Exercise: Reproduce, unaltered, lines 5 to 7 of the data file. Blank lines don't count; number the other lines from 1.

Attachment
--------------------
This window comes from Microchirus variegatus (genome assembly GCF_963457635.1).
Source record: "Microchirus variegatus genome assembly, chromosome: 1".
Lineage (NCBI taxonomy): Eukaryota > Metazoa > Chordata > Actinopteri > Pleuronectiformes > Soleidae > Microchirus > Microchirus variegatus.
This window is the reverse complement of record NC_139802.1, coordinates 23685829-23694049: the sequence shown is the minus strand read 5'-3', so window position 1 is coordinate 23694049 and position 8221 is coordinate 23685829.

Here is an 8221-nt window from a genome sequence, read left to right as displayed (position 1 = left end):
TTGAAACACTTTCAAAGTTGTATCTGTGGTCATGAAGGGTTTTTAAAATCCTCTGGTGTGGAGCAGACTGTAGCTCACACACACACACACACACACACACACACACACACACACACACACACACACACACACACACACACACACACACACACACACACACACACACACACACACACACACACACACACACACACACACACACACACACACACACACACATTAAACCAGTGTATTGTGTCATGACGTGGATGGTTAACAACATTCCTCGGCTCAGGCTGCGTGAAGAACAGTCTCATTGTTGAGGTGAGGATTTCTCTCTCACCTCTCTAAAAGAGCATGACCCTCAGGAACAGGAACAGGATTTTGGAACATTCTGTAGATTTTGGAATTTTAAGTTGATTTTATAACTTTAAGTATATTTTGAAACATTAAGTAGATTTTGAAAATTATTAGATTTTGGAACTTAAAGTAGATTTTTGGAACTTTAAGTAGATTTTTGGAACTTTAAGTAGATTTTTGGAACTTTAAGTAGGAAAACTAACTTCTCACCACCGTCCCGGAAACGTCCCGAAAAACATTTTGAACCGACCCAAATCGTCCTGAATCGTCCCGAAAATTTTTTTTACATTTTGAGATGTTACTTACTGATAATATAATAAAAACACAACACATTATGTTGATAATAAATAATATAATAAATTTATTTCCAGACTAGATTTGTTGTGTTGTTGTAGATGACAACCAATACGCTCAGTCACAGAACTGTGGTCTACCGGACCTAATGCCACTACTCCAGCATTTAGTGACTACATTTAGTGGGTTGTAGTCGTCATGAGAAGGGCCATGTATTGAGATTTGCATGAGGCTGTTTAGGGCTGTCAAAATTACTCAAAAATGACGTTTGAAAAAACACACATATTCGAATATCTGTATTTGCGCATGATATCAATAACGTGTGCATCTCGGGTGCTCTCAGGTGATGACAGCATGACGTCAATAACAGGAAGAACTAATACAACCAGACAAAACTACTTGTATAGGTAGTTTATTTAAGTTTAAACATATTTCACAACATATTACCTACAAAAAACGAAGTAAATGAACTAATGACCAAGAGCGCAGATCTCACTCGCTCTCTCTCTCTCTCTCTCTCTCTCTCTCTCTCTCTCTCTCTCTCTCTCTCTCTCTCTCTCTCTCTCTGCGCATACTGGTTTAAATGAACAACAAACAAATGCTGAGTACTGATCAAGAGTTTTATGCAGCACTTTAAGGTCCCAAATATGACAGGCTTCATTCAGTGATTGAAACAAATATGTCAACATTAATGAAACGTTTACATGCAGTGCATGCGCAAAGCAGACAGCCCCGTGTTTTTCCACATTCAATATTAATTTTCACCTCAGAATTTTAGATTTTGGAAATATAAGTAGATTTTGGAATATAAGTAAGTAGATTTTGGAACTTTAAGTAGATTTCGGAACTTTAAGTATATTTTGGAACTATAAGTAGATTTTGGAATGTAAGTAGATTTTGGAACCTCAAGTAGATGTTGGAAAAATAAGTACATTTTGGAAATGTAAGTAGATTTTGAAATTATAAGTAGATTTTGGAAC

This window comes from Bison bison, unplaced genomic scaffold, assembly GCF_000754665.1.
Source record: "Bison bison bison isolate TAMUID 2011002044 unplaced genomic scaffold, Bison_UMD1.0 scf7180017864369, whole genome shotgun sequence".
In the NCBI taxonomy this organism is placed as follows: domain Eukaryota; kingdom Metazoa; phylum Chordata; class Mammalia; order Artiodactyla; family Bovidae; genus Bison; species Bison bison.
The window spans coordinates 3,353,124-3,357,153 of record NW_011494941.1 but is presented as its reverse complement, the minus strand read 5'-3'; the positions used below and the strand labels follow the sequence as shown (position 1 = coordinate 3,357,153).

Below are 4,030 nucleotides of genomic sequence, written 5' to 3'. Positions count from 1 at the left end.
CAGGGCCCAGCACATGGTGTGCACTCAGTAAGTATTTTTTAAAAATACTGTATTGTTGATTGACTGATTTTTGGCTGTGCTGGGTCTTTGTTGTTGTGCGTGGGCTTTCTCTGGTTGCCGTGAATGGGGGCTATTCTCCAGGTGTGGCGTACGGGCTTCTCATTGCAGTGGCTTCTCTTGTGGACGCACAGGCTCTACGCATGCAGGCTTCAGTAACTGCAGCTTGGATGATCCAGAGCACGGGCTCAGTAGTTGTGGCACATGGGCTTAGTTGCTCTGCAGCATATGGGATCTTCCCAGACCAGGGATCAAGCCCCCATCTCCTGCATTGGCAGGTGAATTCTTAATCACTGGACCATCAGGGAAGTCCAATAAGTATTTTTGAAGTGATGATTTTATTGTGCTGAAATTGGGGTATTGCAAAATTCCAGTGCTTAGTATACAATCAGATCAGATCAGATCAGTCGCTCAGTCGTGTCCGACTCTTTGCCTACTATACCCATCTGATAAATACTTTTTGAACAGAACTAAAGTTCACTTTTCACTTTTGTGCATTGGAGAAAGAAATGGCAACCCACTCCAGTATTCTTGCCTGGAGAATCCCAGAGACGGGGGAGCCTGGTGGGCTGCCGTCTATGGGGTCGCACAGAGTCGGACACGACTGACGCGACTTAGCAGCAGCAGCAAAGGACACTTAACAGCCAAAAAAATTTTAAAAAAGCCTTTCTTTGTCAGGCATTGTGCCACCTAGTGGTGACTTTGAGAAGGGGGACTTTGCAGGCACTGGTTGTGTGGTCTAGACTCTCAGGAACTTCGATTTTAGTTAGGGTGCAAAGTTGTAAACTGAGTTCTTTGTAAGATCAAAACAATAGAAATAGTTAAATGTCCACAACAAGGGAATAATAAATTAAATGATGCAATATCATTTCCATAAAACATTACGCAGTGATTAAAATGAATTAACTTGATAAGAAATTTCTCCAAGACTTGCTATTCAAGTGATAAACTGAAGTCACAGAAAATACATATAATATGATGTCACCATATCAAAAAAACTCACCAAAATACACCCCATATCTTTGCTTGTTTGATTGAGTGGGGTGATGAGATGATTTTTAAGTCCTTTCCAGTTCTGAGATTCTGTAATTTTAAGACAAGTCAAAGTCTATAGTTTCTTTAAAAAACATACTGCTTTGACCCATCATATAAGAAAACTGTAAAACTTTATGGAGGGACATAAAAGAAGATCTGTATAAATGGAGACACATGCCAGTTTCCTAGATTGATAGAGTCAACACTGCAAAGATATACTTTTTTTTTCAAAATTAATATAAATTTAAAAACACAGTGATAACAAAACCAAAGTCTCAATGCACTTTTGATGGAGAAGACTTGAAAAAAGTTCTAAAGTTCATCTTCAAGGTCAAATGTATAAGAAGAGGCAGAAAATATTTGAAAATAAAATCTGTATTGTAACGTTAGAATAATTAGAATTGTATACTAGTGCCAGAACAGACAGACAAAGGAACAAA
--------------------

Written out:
Here is an 8221-nt window from a genome sequence, read left to right as displayed (position 1 = left end):
TTGAAACACTTTCAAAGTTGTATCTGTGGTCATGAAGGGTTTTTAAAATCCTCTGGTGTGGAGCAGACTGTAGCTCACACACACACACACACACACACACACACACACACACACACACACACACACACACACACACACACACACACACACACACACACACACACACACACACACACACACACACACACACACACACACACACACACACACACACACACATTAAACCAGTGTATTGTGTCATGACGTGGATGGTTAACAACATTCCTCGGCTCAGGCTGCGTGAAGAACAGTCTCATTGTTGAGGTGAGGATTTCTCTCTCACCTCTCTAAAAGAGCATGACCCTCAGGAACAGGAACAGGATTTTGGAACATTCTGTAGATTTTGGAATTTTAAGTTGATTTTATAACTTTAAGTATATTTTGAAACATTAAGTAGATTTTGAAAATTATTAGATTTTGGAACTTAAAGTAGATTTTTGGAACTTTAAGTAGATTTTTGGAACTTTAAGTAGATTTTTGGAACTTTAAGTAGGAAAACTAACTTCTCACCACCGTCCCGGAAACGTCCCGAAAAACATTTTGAACCGACCCAAATCGTCCTGAATCGTCCCGAAAATTTTTTTTACATTTTGAGATGTTACTTACTGATAATATAATAAAAACACAACACATTATGTTGATAATAAATAATATAATAAATTTATTTCCAGACTAGATTTGTTGTGTTGTTGTAGATGACAACCAATACGCTCAGTCACAGAACTGTGGTCTACCGGACCTAATGCCACTACTCCAGCATTTAGTGACTACATTTAGTGGGTTGTAGTCGTCATGAGAAGGGCCATGTATTGAGATTTGCATGAGGCTGTTTAGGGCTGTCAAAATTACTCAAAAATGACGTTTGAAAAAACACACATATTCGAATATCTGTATTTGCGCATGATATCAATAACGTGTGCATCTCGGGTGCTCTCAGGTGATGACAGCATGACGTCAATAACAGGAAGAACTAATACAACCAGACAAAACTACTTGTATAGGTAGTTTATTTAAGTTTAAACATATTTCACAACATATTACCTACAAAAAACGAAGTAAATGAACTAATGACCAAGAGCGCAGATCTCACTCGCTCTCTCTCTCTCTCTCTCTCTCTCTCTCTCTCTCTCTCTCTCTCTCTCTCTCTCTCTCTCTCTCTCTGCGCATACTGGTTTAAATGAACAACAAACAAATGCTGAGTACTGATCAAGAGTTTTATGCAGCACTTTAAGGTCCCAAATATGACAGGCTTCATTCAGTGATTGAAACAAATATGTCAACATTAATGAAACGTTTACATGCAGTGCATGCGCAAAGCAGACAGCCCCGTGTTTTTCCACATTCAATATTAATTTTCACCTCAGAATTTTAGATTTTGGAAATATAAGTAGATTTTGGAATATAAGTAAGTAGATTTTGGAACTTTAAGTAGATTTCGGAACTTTAAGTATATTTTGGAACTATAAGTAGATTTTGGAATGTAAGTAGATTTTGGAACCTCAAGTAGATGTTGGAAAAATAAGTACATTTTGGAAATGTAAGTAGATTTTGAAATTATAAGTAGATTTTGGAAC

This window comes from Bison bison, unplaced genomic scaffold, assembly GCF_000754665.1.